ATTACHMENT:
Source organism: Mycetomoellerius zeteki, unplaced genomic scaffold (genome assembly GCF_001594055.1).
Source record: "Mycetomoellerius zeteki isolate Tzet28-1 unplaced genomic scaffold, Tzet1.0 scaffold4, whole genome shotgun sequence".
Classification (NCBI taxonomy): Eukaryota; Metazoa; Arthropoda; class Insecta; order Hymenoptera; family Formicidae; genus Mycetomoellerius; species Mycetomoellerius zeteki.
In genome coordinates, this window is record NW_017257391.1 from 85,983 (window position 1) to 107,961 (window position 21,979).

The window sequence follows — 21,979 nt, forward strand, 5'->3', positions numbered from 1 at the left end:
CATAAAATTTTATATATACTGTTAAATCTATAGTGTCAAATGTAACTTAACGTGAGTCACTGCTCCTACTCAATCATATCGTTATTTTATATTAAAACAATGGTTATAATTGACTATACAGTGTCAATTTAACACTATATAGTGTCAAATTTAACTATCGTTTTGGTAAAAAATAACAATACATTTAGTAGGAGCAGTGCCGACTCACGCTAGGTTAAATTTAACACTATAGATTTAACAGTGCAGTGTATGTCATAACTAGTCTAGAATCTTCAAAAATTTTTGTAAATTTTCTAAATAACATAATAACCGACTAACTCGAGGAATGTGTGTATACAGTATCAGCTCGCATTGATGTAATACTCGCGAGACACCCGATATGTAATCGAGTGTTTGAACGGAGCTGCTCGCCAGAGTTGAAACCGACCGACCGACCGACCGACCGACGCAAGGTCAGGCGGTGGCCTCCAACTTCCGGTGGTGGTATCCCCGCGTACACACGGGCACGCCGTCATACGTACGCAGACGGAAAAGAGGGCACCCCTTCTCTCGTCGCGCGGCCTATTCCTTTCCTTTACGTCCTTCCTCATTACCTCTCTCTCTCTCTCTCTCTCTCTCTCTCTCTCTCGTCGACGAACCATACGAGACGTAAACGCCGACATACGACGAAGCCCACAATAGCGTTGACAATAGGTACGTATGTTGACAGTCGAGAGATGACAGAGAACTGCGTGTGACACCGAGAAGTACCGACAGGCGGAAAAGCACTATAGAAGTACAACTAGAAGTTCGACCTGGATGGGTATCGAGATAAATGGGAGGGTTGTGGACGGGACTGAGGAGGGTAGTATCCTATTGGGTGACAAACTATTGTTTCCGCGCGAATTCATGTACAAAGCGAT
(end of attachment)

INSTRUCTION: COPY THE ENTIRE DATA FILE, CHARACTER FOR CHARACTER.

Source organism: Mycetomoellerius zeteki, unplaced genomic scaffold (genome assembly GCF_001594055.1).
Source record: "Mycetomoellerius zeteki isolate Tzet28-1 unplaced genomic scaffold, Tzet1.0 scaffold4, whole genome shotgun sequence".
Classification (NCBI taxonomy): Eukaryota; Metazoa; Arthropoda; class Insecta; order Hymenoptera; family Formicidae; genus Mycetomoellerius; species Mycetomoellerius zeteki.
In genome coordinates, this window is record NW_017257391.1 from 85,983 (window position 1) to 107,961 (window position 21,979).

The window sequence follows — 21,979 nt, forward strand, 5'->3', positions numbered from 1 at the left end:
CATAAAATTTTATATATACTGTTAAATCTATAGTGTCAAATGTAACTTAACGTGAGTCACTGCTCCTACTCAATCATATCGTTATTTTATATTAAAACAATGGTTATAATTGACTATACAGTGTCAATTTAACACTATATAGTGTCAAATTTAACTATCGTTTTGGTAAAAAATAACAATACATTTAGTAGGAGCAGTGCCGACTCACGCTAGGTTAAATTTAACACTATAGATTTAACAGTGCAGTGTATGTCATAACTAGTCTAGAATCTTCAAAAATTTTTGTAAATTTTCTAAATAACATAATAACCGACTAACTCGAGGAATGTGTGTATACAGTATCAGCTCGCATTGATGTAATACTCGCGAGACACCCGATATGTAATCGAGTGTTTGAACGGAGCTGCTCGCCAGAGTTGAAACCGACCGACCGACCGACCGACCGACGCAAGGTCAGGCGGTGGCCTCCAACTTCCGGTGGTGGTATCCCCGCGTACACACGGGCACGCCGTCATACGTACGCAGACGGAAAAGAGGGCACCCCTTCTCTCGTCGCGCGGCCTATTCCTTTCCTTTACGTCCTTCCTCATTACCTCTCTCTCTCTCTCTCTCTCTCTCTCTCTCTCTCGTCGACGAACCATACGAGACGTAAACGCCGACATACGACGAAGCCCACAATAGCGTTGACAATAGGTACGTATGTTGACAGTCGAGAGATGACAGAGAACTGCGTGTGACACCGAGAAGTACCGACAGGCGGAAAAGCACTATAGAAGTACAACTAGAAGTTCGACCTGGATGGGTATCGAGATAAATGGGAGGGTTGTGGACGGGACTGAGGAGGGTAGTATCCTATTGGGTGACAAACTATTGTTTCCGCGCGAATTCATGTACAAAGCGAT